The Secret's Out: Why I Stopped Shopping at Victoria's Secret

Just like most teenage girls, I shopped at Victoria’s Secret religiously growing up. I watched the fashion show every single year and my obsession grew as the years went on. As I started to get older, I discovered they were all but inclusive. They also went through a whole prison labor fiasco, but that's more news for another day. This sparked a conversation in my mind on what I want the brands I support and buy from to stand for. 




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Around the time of the 2018 fashion show, Victoria's Secret said they wouldn’t be including any plus sized or transgender models like many of their rival companies were. Their reasoning was because the show is supposed to showcase a “fantasy”—this floored me. In this day and age, I find it hard to believe that a brand like Victoria’s Secret would so publicly say they don’t feel a certain type of woman should be represented by them. We live in a society that is so quick to drag a statement like this on social media without thinking twice. While yes as the brand, they fully have the right to say such a thing, that doesn’t mean that it’s okay or that they shouldn’t be held accountable. 

Inclusivity, as it should be, is being seen more than ever before across a variety of brands. Being the person I am, it was hard for me to stand by a statement as flawed as the one made by Victoria’s Secret. While Victoria’s Secret does include models of various races, that doesn’t make up for the fact that not one of their models looks like the average American woman.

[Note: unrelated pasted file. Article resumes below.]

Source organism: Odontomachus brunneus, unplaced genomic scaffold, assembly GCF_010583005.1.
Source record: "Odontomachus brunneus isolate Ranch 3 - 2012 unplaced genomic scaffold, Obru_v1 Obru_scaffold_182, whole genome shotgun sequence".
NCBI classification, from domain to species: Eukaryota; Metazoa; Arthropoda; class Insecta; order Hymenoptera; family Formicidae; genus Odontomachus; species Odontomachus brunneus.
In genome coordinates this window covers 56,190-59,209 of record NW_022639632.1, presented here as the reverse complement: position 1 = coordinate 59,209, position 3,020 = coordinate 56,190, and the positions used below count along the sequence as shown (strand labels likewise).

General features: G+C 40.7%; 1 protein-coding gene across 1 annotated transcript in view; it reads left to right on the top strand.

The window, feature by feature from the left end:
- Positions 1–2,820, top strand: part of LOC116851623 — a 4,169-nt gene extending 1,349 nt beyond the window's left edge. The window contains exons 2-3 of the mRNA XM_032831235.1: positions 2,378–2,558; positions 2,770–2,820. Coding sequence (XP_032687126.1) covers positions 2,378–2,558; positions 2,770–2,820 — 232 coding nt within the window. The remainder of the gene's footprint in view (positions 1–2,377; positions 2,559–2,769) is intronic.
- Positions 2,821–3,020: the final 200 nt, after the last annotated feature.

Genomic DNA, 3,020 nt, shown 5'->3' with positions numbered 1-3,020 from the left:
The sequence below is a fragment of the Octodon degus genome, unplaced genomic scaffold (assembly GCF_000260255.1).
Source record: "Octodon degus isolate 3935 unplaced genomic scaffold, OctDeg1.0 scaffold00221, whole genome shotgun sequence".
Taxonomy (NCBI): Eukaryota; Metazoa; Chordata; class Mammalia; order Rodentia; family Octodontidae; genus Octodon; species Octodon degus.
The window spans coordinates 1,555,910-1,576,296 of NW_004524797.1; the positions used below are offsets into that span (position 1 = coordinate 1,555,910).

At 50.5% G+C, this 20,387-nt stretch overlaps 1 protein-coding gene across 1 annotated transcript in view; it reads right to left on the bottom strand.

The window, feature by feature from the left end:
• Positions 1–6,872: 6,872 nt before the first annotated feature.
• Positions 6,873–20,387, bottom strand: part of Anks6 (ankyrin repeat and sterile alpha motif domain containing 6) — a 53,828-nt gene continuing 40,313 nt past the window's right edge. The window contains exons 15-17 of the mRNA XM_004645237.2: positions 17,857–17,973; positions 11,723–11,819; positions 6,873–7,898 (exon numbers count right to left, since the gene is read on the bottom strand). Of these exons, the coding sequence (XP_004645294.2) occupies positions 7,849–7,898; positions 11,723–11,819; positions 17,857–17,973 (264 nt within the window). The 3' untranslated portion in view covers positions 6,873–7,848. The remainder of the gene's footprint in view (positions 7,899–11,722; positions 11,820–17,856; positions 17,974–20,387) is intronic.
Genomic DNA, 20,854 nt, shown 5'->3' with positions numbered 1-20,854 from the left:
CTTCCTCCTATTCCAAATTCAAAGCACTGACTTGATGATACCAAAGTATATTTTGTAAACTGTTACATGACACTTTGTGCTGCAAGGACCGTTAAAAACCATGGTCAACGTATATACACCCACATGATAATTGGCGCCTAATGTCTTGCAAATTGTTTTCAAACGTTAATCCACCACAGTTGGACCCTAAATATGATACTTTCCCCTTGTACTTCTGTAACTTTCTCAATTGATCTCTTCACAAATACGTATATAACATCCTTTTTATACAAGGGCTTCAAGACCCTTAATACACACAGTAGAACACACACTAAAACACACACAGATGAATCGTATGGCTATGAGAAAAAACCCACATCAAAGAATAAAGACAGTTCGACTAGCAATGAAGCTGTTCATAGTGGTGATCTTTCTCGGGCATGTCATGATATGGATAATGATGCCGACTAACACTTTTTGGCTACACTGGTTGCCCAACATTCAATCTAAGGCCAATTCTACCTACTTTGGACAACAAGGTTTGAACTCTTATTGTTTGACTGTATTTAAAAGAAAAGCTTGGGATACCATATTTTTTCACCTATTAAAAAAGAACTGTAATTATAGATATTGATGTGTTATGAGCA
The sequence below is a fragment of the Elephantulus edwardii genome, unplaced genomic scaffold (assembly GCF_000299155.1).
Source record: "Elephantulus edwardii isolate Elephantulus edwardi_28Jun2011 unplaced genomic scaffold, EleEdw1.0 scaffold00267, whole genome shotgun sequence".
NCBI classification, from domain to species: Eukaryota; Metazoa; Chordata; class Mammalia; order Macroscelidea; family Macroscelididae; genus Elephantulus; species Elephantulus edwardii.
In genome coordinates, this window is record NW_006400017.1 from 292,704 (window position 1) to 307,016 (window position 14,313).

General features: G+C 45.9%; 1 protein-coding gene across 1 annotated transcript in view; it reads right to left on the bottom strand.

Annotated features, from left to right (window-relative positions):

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During this time, I had been flirting with the idea of shopping at various other bra and underwear stores and I came across Aerie. A company that I, for the record, already knew about but hadn’t given much of a chance before. It didn’t take me long to realize that Aerie stood for everything a company should stand for, let alone what a company for women should stand for. The brand uses models of all shapes and sizes, including tattooed and disabled models. There isn’t just one model that looks like the average woman— they all do. A brand like this is one I find myself drawn to. I can look at all they sell and see what I would look like in it, or what someone who doesn’t even look like me would look like in it. Slowly and surely, this brand has taken over my closet. I find it much easier and fulfilling to give a brand that cares about women my money than a brand that only cares about their image. 

Never in my life have I wanted to support a company more than I want to support this one. I have a strong urge to buy almost everything I try on from them, which makes life significantly harder. I spend way too much of my free time scrolling through their website and adding everything to my cart and then somehow force myself to not hit the “submit order” button. Supporting a company that supports me as a woman has never felt so empowering.

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